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Finding Quadratics from Their Zeroes (page 1 of 2)

Sections: Finding quadratics from their zeroes, Finding polynomials from a list of values

Suppose I have some polynomial and I have to solve it. First I have to factor the polynomial, and then I have to solve each of the factors. For example:

  • Find the zeroes of
    y = x4 + x3 7x2 x + 6
  • First, I'll apply the Rational Roots Test to get a list of possible zeroes. Then I'll find some actual zeroes by testing the possibilities with synthetic division, and finally I'll end up with:

      (x + 3)(x 2)(x + 1)(x 1) = 0

      Solving, I get a list of zeroes: x = 1, 3, 2

I got these solutions by solving the factors. That's "working frontwards". I can also "work backwards" from the solutions. For instance, for x = 2 to be a solution, then I must have solved the factor equation x 2 = 0, which means that x 2 must have been a factor.

The factors we find by working backwards from the zeroes are always of the form "(variable) minus (the given zero)". Having a factor of "(variable) minus (value)" means the same thing as having a solution of "(variable) equals (value)"; that is, if "x  a" is a factor, then "x = a" is a solution, and vice versa. We use this fact to find quadratics from their roots.

  • Find a quadratic with zeroes at 4 and 5.
  • If the zeroes are at x = 4 and at x = 5, then, subtracting, the factor equations were x 4 = 0 and x (5) = x + 5 = 0. Then the factors were x 4 and x + 5 . Any factorable quadratic is going to have just the two factors, so these must be them. Then the original quadratic was something like:

      (x 4)(x + 5) = x2 4x + 5x 20 = x2 + x 20


Why did I say that the quadratic would be "something like" x2 + x 20? Because they may have divided something out when they solved the original quadratic. For instance, if I had to solve 2x2 2 = 0, I would first divide off the 2 to get x2 1 = (x + 1)(x 1) = 0, with solutions at x = 1. But if I multiply back only the factors with variables, I get (x 1)(x + 1) = x2 1, which is not quite what I started with. Any number of other quadratics would also share those same two zeroes, including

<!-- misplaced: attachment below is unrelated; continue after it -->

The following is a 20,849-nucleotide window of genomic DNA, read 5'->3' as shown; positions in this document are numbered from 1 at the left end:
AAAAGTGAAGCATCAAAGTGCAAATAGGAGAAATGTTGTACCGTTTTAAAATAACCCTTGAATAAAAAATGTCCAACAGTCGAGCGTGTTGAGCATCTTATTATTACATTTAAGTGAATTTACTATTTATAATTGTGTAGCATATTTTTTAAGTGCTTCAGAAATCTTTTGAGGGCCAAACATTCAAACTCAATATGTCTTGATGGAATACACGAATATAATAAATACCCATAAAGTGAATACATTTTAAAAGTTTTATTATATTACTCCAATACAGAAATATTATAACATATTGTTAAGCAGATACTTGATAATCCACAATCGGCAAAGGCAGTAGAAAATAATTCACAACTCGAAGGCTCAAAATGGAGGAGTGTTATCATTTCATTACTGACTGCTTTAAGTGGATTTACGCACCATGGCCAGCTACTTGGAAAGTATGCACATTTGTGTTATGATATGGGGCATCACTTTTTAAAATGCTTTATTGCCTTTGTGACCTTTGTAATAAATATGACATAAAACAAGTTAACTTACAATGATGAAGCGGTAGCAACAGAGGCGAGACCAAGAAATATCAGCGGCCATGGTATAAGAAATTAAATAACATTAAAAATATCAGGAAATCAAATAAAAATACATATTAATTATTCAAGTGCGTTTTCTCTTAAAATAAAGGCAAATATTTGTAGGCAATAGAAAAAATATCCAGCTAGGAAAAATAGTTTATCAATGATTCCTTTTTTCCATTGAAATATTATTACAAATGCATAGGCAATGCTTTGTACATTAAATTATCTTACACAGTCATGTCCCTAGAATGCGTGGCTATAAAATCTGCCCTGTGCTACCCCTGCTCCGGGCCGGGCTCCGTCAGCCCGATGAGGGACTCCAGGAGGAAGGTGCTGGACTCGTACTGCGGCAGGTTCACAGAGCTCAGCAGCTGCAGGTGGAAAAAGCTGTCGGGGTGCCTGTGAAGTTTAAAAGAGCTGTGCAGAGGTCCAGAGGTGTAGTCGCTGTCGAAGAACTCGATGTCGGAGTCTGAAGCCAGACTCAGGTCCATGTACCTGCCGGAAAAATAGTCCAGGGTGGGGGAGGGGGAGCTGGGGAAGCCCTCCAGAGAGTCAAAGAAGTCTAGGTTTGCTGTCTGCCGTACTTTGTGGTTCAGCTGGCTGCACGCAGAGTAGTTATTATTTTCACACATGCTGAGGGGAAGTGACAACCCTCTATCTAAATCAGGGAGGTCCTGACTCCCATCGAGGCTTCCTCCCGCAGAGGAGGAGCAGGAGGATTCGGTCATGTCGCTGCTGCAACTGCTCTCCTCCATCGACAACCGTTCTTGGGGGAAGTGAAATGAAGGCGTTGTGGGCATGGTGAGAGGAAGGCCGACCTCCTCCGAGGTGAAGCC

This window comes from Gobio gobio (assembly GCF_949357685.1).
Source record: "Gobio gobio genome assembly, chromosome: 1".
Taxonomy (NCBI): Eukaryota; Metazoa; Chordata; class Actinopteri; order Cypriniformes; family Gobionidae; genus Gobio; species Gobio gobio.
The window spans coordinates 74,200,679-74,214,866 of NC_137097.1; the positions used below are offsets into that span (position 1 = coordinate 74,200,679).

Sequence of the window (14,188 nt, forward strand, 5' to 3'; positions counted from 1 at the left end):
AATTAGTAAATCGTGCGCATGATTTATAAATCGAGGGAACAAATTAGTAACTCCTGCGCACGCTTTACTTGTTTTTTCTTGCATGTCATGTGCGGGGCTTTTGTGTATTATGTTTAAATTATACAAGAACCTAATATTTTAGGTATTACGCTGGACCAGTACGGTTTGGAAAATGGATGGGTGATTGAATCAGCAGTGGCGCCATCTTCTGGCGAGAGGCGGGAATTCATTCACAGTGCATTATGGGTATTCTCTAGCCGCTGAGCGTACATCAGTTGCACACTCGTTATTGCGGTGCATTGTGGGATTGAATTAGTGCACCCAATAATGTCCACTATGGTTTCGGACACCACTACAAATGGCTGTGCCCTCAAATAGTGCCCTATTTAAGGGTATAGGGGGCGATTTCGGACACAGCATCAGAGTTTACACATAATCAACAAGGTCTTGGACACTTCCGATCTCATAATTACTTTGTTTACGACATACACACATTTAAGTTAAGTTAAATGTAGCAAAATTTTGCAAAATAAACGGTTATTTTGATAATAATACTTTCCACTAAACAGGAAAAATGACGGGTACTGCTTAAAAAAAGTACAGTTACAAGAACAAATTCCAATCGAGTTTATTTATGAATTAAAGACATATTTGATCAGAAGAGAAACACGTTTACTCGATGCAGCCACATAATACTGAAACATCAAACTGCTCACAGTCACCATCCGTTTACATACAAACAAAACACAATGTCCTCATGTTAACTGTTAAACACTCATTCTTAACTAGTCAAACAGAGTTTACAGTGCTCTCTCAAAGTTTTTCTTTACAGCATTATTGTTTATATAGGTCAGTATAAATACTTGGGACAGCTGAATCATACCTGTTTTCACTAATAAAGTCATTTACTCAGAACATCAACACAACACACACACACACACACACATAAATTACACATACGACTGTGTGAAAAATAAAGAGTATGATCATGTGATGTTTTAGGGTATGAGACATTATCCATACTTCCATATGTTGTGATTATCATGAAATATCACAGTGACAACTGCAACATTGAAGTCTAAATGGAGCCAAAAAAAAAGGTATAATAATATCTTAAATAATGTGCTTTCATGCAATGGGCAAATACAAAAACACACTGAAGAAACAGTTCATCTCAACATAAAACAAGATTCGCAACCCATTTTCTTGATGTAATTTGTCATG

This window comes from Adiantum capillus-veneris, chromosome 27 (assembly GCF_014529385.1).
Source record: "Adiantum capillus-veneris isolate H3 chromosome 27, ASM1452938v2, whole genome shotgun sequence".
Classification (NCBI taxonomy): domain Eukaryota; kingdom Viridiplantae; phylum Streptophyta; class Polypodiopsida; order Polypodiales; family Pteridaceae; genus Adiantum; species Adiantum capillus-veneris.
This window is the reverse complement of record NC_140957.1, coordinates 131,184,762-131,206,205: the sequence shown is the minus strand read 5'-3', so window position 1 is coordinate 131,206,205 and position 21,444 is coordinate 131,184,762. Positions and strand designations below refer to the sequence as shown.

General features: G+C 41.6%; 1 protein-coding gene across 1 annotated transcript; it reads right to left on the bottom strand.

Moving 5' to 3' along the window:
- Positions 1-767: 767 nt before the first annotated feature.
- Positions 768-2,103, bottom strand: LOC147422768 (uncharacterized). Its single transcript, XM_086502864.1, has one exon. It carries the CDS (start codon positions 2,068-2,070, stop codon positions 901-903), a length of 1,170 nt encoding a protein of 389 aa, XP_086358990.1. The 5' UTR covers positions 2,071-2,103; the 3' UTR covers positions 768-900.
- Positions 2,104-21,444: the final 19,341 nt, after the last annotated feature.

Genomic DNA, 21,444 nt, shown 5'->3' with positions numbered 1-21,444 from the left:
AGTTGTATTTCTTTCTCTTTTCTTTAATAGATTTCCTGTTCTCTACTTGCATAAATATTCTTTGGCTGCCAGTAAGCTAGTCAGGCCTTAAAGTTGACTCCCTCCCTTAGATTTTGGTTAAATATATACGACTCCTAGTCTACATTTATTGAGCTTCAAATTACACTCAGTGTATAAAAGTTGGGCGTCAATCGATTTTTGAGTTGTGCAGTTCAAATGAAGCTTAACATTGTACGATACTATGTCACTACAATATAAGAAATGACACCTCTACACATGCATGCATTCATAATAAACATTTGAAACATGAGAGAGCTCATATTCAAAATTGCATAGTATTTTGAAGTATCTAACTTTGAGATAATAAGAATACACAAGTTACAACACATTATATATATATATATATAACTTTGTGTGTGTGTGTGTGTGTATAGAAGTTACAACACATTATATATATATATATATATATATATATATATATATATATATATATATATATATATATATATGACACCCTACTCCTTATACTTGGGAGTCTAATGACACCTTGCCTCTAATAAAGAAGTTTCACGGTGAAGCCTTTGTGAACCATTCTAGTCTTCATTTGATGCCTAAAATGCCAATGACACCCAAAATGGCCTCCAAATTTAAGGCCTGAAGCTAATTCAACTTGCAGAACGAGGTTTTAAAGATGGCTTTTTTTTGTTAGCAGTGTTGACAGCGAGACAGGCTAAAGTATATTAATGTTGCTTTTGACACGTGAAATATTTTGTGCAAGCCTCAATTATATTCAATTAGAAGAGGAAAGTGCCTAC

5x2 5, 17x2 17, and 4 4x2. If they only give me the zeroes, I can't tell if they divided anything out. The quadratic answer I gave in the problem above is good enough, though, because they only asked for "a" quadratic with the given zeroes, not "the" quadratic.

But that distinction, between "a" and "the", can be very important.

  • Find the general form of the family of quadratics with zeroes at x = 1 and x = 3.

    Subtracting, I get x 1 = 0 and x 3 = 0, so the factors were x 1 and x 3. However, I can't tell if they divided anything off to get the listed solutions. For instance, they may have started with factors like 4x 4 or 5x 15; I can't tell from only the zeroes.

    The general form of the family of quadratics (that is, the formula for every possible quadratic that has these zeroes) has to include any possible divided-off numbers. For this, I will use a letter to represent the divided-off numbers. The factors I know about are x 1 and x 3. Multiplying them together gives me x2 4x + 3. Since some number may have been divided out, I have to multiply it back in: